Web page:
While the number of academic jobs available in the UK compared to the number of candidates available is shrinking and only looks to get worse over the next few years, in Australia they have a different sort of career challenge: a shortage of permanent academic staff!
In an article in this week’s University World News, Geoff Maslen explores the reasons why Australian universities are struggling to hold on to PhD candidates and encourage them to stay in academia. To read the whole article, please click here.
The trend there is similar to the US and the UK, away from permanent tenured lectureships and towards short term contracts and sessional lecturing. This has meant that universities have not put in the time and investment needed to develop the permanent staff base.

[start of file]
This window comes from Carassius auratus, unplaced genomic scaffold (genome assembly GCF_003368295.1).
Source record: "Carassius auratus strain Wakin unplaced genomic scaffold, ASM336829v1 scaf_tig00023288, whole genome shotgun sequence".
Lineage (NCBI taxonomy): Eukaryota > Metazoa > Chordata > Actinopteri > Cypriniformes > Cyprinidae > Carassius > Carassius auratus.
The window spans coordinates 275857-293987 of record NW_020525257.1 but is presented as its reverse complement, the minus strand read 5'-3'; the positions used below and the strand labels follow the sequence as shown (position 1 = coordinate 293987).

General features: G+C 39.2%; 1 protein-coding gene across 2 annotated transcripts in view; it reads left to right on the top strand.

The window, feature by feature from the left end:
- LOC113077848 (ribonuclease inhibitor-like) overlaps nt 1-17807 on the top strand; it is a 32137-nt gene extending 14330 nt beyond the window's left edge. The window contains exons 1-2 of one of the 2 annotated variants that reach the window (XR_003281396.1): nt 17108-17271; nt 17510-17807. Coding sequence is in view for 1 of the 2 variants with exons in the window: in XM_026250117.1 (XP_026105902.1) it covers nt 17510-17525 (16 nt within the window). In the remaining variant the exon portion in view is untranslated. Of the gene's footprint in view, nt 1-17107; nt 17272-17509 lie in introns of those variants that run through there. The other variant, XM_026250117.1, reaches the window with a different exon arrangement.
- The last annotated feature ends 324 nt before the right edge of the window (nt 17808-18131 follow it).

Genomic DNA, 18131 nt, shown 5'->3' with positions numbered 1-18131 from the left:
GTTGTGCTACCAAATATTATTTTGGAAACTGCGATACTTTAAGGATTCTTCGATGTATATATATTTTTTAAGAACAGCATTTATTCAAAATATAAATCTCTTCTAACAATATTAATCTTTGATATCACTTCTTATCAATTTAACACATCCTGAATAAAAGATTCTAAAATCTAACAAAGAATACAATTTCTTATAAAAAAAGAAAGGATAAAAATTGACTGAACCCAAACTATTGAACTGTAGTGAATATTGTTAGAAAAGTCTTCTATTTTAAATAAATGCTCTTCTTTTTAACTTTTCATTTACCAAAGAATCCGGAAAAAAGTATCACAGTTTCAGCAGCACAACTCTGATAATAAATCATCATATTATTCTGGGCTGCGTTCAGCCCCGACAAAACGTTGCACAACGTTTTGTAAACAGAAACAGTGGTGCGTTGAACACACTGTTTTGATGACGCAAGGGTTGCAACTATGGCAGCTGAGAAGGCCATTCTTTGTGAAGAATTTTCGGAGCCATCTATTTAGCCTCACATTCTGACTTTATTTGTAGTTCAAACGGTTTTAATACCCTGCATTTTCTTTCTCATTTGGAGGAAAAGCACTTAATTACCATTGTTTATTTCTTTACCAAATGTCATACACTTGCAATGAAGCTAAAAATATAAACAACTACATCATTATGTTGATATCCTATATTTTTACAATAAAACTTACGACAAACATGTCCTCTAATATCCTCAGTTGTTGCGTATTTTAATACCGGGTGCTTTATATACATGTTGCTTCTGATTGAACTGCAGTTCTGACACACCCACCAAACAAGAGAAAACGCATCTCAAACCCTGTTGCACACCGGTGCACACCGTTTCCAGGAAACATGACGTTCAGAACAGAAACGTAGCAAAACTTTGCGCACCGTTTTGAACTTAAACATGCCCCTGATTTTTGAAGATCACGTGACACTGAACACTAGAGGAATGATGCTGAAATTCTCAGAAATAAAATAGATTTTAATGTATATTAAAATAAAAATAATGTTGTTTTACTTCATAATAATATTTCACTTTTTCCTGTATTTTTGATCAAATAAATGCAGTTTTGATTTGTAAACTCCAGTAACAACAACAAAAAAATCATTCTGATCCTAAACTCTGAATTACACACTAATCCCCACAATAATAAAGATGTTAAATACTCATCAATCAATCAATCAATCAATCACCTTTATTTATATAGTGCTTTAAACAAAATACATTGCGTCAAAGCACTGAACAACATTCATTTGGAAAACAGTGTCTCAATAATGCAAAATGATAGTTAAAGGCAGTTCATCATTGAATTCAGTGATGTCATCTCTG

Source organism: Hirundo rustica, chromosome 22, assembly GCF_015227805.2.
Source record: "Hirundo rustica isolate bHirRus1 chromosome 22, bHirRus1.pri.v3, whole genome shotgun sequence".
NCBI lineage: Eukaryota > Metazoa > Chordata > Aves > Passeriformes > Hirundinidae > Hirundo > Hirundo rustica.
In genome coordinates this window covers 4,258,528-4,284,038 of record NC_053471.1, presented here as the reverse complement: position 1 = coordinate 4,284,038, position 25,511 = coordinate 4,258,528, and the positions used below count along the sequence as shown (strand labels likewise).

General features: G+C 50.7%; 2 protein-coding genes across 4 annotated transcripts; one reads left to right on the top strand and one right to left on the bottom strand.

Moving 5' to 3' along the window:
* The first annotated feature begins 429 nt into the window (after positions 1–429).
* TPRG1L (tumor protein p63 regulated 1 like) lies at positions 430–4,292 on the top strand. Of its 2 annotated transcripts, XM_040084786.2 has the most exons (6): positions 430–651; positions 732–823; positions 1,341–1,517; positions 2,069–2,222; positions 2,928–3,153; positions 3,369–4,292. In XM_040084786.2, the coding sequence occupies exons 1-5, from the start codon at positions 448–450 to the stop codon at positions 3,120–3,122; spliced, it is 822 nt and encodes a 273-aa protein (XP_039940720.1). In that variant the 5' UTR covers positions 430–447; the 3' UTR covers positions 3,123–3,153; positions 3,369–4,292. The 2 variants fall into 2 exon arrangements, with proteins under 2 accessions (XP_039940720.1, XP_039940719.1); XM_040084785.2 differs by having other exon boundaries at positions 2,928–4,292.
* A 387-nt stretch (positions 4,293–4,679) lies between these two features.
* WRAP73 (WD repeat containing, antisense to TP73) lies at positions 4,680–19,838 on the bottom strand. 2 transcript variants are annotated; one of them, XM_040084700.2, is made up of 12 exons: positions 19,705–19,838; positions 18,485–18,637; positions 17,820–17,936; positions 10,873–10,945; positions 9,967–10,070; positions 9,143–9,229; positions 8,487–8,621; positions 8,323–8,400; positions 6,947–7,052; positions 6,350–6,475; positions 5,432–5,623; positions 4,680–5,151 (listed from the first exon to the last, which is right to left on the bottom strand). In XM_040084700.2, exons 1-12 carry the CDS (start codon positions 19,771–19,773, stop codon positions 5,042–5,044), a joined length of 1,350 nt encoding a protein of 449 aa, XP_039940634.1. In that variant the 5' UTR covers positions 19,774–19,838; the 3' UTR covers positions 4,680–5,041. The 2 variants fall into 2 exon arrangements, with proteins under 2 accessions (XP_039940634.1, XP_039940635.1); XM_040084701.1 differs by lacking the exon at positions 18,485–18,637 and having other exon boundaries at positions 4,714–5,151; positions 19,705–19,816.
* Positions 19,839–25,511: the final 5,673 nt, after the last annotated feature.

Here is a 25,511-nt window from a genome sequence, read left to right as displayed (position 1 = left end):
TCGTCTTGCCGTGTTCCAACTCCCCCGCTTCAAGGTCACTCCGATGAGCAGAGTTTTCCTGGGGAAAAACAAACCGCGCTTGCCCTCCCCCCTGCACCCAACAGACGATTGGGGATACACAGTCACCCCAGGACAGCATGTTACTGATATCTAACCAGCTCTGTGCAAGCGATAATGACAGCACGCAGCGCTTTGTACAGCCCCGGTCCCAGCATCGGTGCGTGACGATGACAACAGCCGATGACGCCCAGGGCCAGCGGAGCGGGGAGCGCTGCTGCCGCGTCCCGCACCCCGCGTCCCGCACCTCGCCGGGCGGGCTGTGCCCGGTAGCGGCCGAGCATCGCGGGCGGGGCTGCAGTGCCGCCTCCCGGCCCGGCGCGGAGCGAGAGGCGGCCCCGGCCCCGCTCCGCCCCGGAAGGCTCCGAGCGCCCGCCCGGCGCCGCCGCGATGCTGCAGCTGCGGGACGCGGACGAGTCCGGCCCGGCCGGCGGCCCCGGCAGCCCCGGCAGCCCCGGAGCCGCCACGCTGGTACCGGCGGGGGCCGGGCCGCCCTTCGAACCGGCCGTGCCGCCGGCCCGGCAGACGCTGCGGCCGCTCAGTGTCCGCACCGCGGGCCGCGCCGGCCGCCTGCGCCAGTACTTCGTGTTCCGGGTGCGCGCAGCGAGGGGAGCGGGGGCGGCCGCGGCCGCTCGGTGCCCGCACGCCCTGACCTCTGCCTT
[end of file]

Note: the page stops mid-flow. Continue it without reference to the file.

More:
While recruiting from overseas is one option, the international job market is very competitive at the moment with jobseekers increasingly realising that they have to market their skills globally. So, perhaps now is a good time to think globally and work out whether you might want to teach abroad.
Australia, like other countries, needs to work harder to integrate its sessional workforce into the academic system instead of treating them like second-class citizens. And while this is an institutional and structural problem in many cases, it’s also the responsibility of us academics on permanent contracts to reach out to our sessional colleagues.